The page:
the Heat Recovery Steam Generator (“HRSG”) building. The farthest point he reached was
directly south of the west combustion chamber. From there, he could see that “[t]he tops of the
combustion chambers were covered with tarps over the top of the burners where this spark rod
assembly would go . . . . in addition to the tarps covering the combustors there was decking
missing from these catwalks.”
He also testified that he observed the opening in the platform
from floor level and that it was so obvious that it took him only a minute to assess the condition
of the platform.
Mr. Lewis did not climb up to the 17- foot platform to install the spark rod
because he felt the floor opening made it unsafe and Calpine policies forbid working in an area
where there was an uncovered opening unless the opening was covered or barricaded. (Tr. 571-73, 578-81, 654, 661-62, 666, 670, 679-80; RX-MM-E).
At the end of his shift on the morning of December 21, Mr. Lewis informed the next
shift’s LMO, Mr. Lutz, that the platform surrounding the combustion chambers was unsafe for
travel because it had unguarded floor openings.
Mr. Lewis did not work on December 22,
2010. Mr. Lewis testified that, “to the best of [his] memory,” Mr. Narkin was present when he
told Mr. Lutz about the openings in the platform.
(Tr. 533, 581, 587, 671-75). Mr. Lutz
confirmed that Mr. Lewis told him about the missing grates in the catwalk platform that
morning. Mr. Lutz believed Mr. Narkin was in the room at the time, but he was not “100%
(Tr. 461-63, 541-42, 533-38, 550). However, Mr. Narkin testified he was not advised of
the platform’s condition by Messrs. Lewis or Lutz on the morning of December 21. (Tr. 1488-89).
On the December 21 night order, Mr. Narkin again included the task to install a spark rod
in CT-6’s east combustion chamber.
The December 21 night order carried over this task from
the previous night, with the added phrase: “[i]f tarps and Siemens are not in the way.”
Narkin was told to add this phrase, but he could not recall who told him to do so. Mr. Narkin
testified he did not question the meaning of the phrase because it seemed very clear. To him it
meant that the tarps covering the turbine were off and that Siemens’ “people” and “stuff” were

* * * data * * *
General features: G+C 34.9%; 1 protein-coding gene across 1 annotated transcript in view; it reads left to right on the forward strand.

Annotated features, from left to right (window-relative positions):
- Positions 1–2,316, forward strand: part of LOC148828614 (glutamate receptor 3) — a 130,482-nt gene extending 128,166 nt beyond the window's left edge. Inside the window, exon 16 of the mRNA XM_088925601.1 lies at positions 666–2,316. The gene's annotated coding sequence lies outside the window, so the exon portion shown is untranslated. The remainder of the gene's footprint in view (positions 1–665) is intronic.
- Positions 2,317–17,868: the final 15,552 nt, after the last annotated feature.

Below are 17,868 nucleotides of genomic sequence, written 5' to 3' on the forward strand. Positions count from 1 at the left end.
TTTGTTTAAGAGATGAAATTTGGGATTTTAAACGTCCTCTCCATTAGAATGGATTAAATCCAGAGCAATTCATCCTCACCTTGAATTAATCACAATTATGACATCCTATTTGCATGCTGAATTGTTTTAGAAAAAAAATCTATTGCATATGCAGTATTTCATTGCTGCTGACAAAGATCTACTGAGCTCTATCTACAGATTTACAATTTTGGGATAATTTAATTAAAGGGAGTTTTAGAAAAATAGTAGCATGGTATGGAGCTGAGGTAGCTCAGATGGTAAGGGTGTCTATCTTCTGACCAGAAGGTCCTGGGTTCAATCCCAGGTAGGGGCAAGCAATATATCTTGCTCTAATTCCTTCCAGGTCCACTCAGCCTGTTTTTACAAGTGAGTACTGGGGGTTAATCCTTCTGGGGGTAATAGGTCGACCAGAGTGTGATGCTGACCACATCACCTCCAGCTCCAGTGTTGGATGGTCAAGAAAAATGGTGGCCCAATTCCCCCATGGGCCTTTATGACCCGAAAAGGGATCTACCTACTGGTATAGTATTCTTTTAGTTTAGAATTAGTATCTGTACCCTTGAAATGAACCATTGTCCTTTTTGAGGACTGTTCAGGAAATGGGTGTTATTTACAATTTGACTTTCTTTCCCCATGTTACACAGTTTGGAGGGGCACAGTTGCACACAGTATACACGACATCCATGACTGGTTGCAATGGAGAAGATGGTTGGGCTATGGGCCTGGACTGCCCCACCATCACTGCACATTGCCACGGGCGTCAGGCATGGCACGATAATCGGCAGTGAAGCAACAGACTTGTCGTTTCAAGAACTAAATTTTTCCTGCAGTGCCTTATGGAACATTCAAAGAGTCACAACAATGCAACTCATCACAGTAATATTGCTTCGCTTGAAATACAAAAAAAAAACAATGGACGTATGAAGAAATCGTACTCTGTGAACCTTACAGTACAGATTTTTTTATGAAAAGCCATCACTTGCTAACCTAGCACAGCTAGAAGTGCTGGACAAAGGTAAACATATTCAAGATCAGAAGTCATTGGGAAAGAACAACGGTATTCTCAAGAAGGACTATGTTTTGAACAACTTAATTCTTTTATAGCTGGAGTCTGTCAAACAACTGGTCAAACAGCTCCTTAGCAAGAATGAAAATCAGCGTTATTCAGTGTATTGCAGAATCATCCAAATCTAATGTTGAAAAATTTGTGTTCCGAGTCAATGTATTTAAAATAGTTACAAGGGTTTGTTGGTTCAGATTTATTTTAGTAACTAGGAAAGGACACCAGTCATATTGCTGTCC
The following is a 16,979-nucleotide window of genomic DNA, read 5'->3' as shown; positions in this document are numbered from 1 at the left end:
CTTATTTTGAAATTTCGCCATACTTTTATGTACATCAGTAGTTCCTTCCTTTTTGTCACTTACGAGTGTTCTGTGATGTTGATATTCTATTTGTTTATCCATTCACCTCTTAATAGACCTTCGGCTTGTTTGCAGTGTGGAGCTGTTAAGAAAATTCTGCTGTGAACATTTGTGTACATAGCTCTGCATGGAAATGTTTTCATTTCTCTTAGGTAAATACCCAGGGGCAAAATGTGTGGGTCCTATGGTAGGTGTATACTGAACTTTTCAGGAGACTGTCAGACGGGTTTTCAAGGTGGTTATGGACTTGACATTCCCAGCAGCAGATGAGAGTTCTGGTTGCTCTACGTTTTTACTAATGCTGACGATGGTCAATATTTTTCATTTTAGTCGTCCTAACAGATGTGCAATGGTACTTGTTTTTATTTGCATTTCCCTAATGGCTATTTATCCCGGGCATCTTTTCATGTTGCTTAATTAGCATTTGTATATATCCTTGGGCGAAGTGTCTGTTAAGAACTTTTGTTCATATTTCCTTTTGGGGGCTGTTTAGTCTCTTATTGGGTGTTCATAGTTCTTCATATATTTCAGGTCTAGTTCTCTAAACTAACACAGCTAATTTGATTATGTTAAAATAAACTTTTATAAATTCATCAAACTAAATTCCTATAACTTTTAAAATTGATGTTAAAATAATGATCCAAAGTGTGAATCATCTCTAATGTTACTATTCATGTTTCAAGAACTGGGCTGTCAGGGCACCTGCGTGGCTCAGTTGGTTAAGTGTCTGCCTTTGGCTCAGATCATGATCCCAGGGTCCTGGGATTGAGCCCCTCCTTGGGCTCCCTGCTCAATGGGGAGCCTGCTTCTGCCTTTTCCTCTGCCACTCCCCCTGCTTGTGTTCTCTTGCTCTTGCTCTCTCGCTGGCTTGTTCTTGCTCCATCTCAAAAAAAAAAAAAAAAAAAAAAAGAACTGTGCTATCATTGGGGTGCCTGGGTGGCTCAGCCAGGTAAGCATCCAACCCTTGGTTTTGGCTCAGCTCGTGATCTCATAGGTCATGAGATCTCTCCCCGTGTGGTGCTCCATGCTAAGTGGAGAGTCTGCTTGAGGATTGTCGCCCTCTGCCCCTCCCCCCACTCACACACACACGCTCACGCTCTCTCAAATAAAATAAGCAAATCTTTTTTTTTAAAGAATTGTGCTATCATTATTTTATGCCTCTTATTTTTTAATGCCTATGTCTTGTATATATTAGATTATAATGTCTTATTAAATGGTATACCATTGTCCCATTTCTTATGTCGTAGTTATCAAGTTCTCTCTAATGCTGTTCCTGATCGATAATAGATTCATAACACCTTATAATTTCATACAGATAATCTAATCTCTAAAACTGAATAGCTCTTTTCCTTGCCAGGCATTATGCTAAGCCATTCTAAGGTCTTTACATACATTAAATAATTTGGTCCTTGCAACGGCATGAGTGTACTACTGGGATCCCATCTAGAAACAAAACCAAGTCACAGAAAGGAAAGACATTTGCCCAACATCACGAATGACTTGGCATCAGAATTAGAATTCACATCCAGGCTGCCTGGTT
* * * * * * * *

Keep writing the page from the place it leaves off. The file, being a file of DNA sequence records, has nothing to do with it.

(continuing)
He testified that the “tarps were gigantic. And for them to not be in the way, they would
have to be off. They were huge.” (Tr. 166, 1006-08, 1485-88, 1517-18; JX-XIII)).
Mr. Lutz testified that when BEC operations staff changed shifts there was usually a
discussion between the shift LMOs to pass along operational and safety information to the next
If Mr. Lutz could not attend he would generally have someone fill in for him. Mr. Lutz
also testified that for his December 21 day shift, he left a few hours early and was not there to
tell the next shift’s LMO about the condition of the platform.
The decedent was the LMO for
the December 21 night shift. (Tr. 544-47).
Mr. Rice’s last shift at the BEC plant was the night of the accident. He left before the
end of the shift, at approximately 2:00 a.m. He left earlier than normal because Siemens had
finished the technical aspects of the job and was performing clean-up work for the remainder of
the shift, which ended at 3:30 a.m.
Only Siemens’ employees were in CT-6 between 2:00 a.m.
and 3:30 a.m. on December 22. (Tr. 937, 940, 971, 980-81).
Raymond Lutz arrived at the BEC facility at about 5:15 a.m. on Wednesday, December
22. When he arrived, he was told by other Calpine employees that they were looking for the
The decedent’s body was discovered in CT-6 a few minutes later.
Mr. Lutz then
went to CT-6 and saw the decedent lying on the concrete floor near an access ladder leading up
to the northwest part of CT-6’s west combustion chamber.
He testified that the area was “kind
Using a flashlight and not wanting to move the deceased, Mr. Lutz concluded
that the deceased had perished. (Tr. 483-91, 496; RX-MM).
On December 22, 2010, Mr. Varga reported to work at about 5:30 a.m. and went directly
to CT-6 when he learned of the accident and saw the deceased lying on his belly. Mr. Varga
testified that it was “rather dark” inside CT-6 and he used a flashlight to see better. He testified
that the deceased’s legs were on either side of the access ladder that led to a combustion chamber
with his crotch pressing very tightly at an elevated level against the access ladder’s left upright.
Mr. Varga agreed that it was “very apparent” that there were holes in the catwalk platform. He
further agreed that he would have worn a harness for safety reasons if he were to have ascended